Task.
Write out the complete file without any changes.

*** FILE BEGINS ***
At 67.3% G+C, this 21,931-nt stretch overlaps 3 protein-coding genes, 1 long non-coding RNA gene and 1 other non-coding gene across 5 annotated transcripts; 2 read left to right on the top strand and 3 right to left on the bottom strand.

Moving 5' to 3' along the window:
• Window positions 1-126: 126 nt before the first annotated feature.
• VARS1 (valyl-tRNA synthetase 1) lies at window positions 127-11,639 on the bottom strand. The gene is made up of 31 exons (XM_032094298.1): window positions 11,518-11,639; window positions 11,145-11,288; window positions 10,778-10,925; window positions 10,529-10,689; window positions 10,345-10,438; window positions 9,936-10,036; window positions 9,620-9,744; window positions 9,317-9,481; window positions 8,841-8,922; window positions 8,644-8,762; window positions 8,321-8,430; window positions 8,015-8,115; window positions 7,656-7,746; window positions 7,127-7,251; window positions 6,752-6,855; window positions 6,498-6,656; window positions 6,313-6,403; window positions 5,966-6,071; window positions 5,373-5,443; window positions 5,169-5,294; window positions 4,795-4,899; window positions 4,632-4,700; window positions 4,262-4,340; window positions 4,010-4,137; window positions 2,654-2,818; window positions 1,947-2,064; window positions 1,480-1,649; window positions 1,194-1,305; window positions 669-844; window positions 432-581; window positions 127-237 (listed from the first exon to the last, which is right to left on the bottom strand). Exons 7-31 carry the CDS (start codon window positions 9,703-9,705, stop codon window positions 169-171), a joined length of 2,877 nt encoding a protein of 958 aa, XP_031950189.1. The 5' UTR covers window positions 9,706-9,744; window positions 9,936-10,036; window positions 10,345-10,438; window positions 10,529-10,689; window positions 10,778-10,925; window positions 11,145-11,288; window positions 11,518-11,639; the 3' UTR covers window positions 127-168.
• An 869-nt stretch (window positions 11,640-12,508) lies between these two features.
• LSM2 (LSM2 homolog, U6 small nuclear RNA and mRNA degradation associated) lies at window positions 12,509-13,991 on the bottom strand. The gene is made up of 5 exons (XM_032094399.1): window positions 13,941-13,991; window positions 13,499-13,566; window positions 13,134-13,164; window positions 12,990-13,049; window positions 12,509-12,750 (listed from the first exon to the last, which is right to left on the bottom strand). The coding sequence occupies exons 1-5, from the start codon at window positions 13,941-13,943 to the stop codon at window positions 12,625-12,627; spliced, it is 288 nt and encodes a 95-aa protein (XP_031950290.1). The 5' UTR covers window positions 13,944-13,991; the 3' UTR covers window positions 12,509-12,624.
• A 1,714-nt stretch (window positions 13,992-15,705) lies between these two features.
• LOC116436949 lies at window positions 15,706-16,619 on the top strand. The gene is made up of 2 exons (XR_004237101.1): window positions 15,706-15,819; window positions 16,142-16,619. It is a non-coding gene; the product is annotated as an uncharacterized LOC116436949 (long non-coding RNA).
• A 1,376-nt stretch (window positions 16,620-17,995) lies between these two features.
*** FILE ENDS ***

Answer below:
At 67.3% G+C, this 21,931-nt stretch overlaps 3 protein-coding genes, 1 long non-coding RNA gene and 1 other non-coding gene across 5 annotated transcripts; 2 read left to right on the top strand and 3 right to left on the bottom strand.

Moving 5' to 3' along the window:
• Window positions 1-126: 126 nt before the first annotated feature.
• VARS1 (valyl-tRNA synthetase 1) lies at window positions 127-11,639 on the bottom strand. The gene is made up of 31 exons (XM_032094298.1): window positions 11,518-11,639; window positions 11,145-11,288; window positions 10,778-10,925; window positions 10,529-10,689; window positions 10,345-10,438; window positions 9,936-10,036; window positions 9,620-9,744; window positions 9,317-9,481; window positions 8,841-8,922; window positions 8,644-8,762; window positions 8,321-8,430; window positions 8,015-8,115; window positions 7,656-7,746; window positions 7,127-7,251; window positions 6,752-6,855; window positions 6,498-6,656; window positions 6,313-6,403; window positions 5,966-6,071; window positions 5,373-5,443; window positions 5,169-5,294; window positions 4,795-4,899; window positions 4,632-4,700; window positions 4,262-4,340; window positions 4,010-4,137; window positions 2,654-2,818; window positions 1,947-2,064; window positions 1,480-1,649; window positions 1,194-1,305; window positions 669-844; window positions 432-581; window positions 127-237 (listed from the first exon to the last, which is right to left on the bottom strand). Exons 7-31 carry the CDS (start codon window positions 9,703-9,705, stop codon window positions 169-171), a joined length of 2,877 nt encoding a protein of 958 aa, XP_031950189.1. The 5' UTR covers window positions 9,706-9,744; window positions 9,936-10,036; window positions 10,345-10,438; window positions 10,529-10,689; window positions 10,778-10,925; window positions 11,145-11,288; window positions 11,518-11,639; the 3' UTR covers window positions 127-168.
• An 869-nt stretch (window positions 11,640-12,508) lies between these two features.
• LSM2 (LSM2 homolog, U6 small nuclear RNA and mRNA degradation associated) lies at window positions 12,509-13,991 on the bottom strand. The gene is made up of 5 exons (XM_032094399.1): window positions 13,941-13,991; window positions 13,499-13,566; window positions 13,134-13,164; window positions 12,990-13,049; window positions 12,509-12,750 (listed from the first exon to the last, which is right to left on the bottom strand). The coding sequence occupies exons 1-5, from the start codon at window positions 13,941-13,943 to the stop codon at window positions 12,625-12,627; spliced, it is 288 nt and encodes a 95-aa protein (XP_031950290.1). The 5' UTR covers window positions 13,944-13,991; the 3' UTR covers window positions 12,509-12,624.
• A 1,714-nt stretch (window positions 13,992-15,705) lies between these two features.
• LOC116436949 lies at window positions 15,706-16,619 on the top strand. The gene is made up of 2 exons (XR_004237101.1): window positions 15,706-15,819; window positions 16,142-16,619. It is a non-coding gene; the product is annotated as an uncharacterized LOC116436949 (long non-coding RNA).
• A 1,376-nt stretch (window positions 16,620-17,995) lies between these two features.